If there’s anything that holds me back in getting this filament, that’ll be its low temperature resistance. While PETG has an average tolerance of 200°C and up, those with lower resistance to heat may melt as early as 150°C, which can cause some serious bubbling and warping on the printed design. This would also compromise the durability of the filament and its output.
This filament is compatible with most 3D printers designed for PETG filament printing. A 1-year AmazonBasics warranty is also included in every purchase, with limitations, to ensure customers buying their filaments.
- Easy bed adhesion
- No heating bed needed
- Engineered to reduce jamming
- Comes with box and resealable vacuum bag
- Low temperature resistance
- Air bubbles found
- Not totally durable filaments
#4. OVERTURE 3D Clear PETG Filament (White, Red, Blue, and Green Color Options)
OVERTURE’s clear variant of PETG is also another filament to consider for translucent and crystal-like prints. Made with premium PETG materials and formulas, they boast consistency in colors, with no visible unevenness in tones and produce sparkling, shiny finish.
What I like about this filament is its little to no shrinkage rate and high-impact strength. While it’s common among other PETG filaments, this one’s have extra bonds that protects the filaments, as well as the prints, from damaging. This also tangles less and liquifies better to create good layers and minimal warping on the final print.
If there’s any setback, it’s the filament’s inconsistency, especially on the diameters. While they have specified it as standard, some parts aren’t as thick as others, which can contribute to weak layer joints. Blobbing is also found on the bottom end when injected on the printer that can compromise the output’s overall quality.
Colors are consistent and packaging is impressive. This comes with a box and sealed with an vacuumed aluminum packaging for better storage during delivery and safekeeping. It’s also compatible with most 3D printers capable of printing with PETG filaments.
- Premium PETG transparent filament
- Little shrinkage rate, high-impact strength
- Shiny, sparkling finish
- Cost effective, easy-to-use
- Inconsistent filament quality
- Creates weak layer joints
- Blobbing on bottom end
#5. SUNLU PETG 3D Printer Filament (Black, White, and Blue Solid Colors)
Many have acclaimed SUNLU as the top dog in PETG filaments, mainly because of its unique PETG material and cost-effectiveness. Their strong and durable PETG filament creates astounding prints with minimal warps and less bumps or bubbles.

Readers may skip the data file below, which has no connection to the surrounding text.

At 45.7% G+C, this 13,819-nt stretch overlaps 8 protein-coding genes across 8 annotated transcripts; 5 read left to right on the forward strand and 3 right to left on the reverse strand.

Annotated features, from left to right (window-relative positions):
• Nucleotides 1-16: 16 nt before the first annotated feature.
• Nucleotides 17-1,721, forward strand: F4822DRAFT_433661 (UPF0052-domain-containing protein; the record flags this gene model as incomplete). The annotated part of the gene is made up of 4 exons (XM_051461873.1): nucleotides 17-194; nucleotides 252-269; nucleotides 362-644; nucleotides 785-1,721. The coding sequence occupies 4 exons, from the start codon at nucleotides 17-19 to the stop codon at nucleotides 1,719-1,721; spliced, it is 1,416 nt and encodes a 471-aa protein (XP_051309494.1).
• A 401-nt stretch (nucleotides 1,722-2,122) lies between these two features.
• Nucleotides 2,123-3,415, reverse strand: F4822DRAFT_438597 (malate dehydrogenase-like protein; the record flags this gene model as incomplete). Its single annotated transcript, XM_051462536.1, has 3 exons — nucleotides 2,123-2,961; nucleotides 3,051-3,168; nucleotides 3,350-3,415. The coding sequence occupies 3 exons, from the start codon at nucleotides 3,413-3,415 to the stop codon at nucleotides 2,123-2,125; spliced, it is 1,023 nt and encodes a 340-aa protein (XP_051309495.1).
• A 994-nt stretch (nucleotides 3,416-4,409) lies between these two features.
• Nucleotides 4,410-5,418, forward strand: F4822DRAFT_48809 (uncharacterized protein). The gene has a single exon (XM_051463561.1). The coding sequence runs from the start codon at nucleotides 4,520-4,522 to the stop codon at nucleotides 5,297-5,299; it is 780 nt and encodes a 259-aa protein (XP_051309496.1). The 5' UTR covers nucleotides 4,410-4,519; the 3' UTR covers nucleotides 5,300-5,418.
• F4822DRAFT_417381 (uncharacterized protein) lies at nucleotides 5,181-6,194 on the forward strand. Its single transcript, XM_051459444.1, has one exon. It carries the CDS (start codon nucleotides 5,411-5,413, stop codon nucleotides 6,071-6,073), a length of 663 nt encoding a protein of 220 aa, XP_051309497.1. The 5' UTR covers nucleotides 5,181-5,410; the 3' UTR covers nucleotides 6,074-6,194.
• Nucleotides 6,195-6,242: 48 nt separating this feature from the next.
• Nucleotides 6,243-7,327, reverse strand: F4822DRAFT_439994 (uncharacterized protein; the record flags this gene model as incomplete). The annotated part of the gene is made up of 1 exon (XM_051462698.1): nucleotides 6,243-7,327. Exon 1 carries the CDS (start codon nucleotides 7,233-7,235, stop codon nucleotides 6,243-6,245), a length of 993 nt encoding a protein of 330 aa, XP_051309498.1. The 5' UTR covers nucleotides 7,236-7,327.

What’s best about this filament is its easy-to-use filament and inclusion of suggested instructions for using it in any 3D printers. This makes it more compatible to use even with small printers that have calibrations for PETG printing. Prints are also ultra-smooth and filaments are tangle-free, which helps in creating fine prints without jamming the injectors.
Only catch is the bed adhesion, which is utterly terrible. This filament doesn’t drip well onto the build surface, which makes it harder to produce excellent layers. However, with calibrations on the temperature and use of heated beds, this filament can create noteworthy prints. While it has high temperature tolerance, keeping the heat balance is also essential in lessening chances of jams and warps in the finished product.
This filament is spool-wound and sealed in a vacuum bag that’s also resealable for better storage and safekeeping of unused filaments.
- Strong, durable PETG filament
- Tangle-less, no clogs/bubbles
- High temperature tolerance
- Minimal warping
- Squeaky first meters
- Terrible bed adhesion
- Still has noticeable warps
#6. SUNLU PETG 3D Printer Filament (Black, White or Grey Duotone Combo)
This duotone pack from SUNLU’s PETG filaments is a practical purchase when you need two colors for your next PETG prints. This highly-compatible filament pair has high purity with low shrinkage, so you’ll get ample densities when printing your designs.
What I like about this is the fact that it has little to no extruder issue, which is particularly common in printing with PETG. This filament also produces non-distinct plastic odor but exudes gloss and smooth prints up to its most minute details.
While the prints have high impact and present minimal or no bubbles, its inaccurate temperature tolerance rating may pose an issue in calibrating your printer to inject this PETG filament for your design printing. This actually requires some tweaking, which makes it not-so friendly for beginner printers, and they’re not easy to print when settings aren’t almost concise for this PETG filament.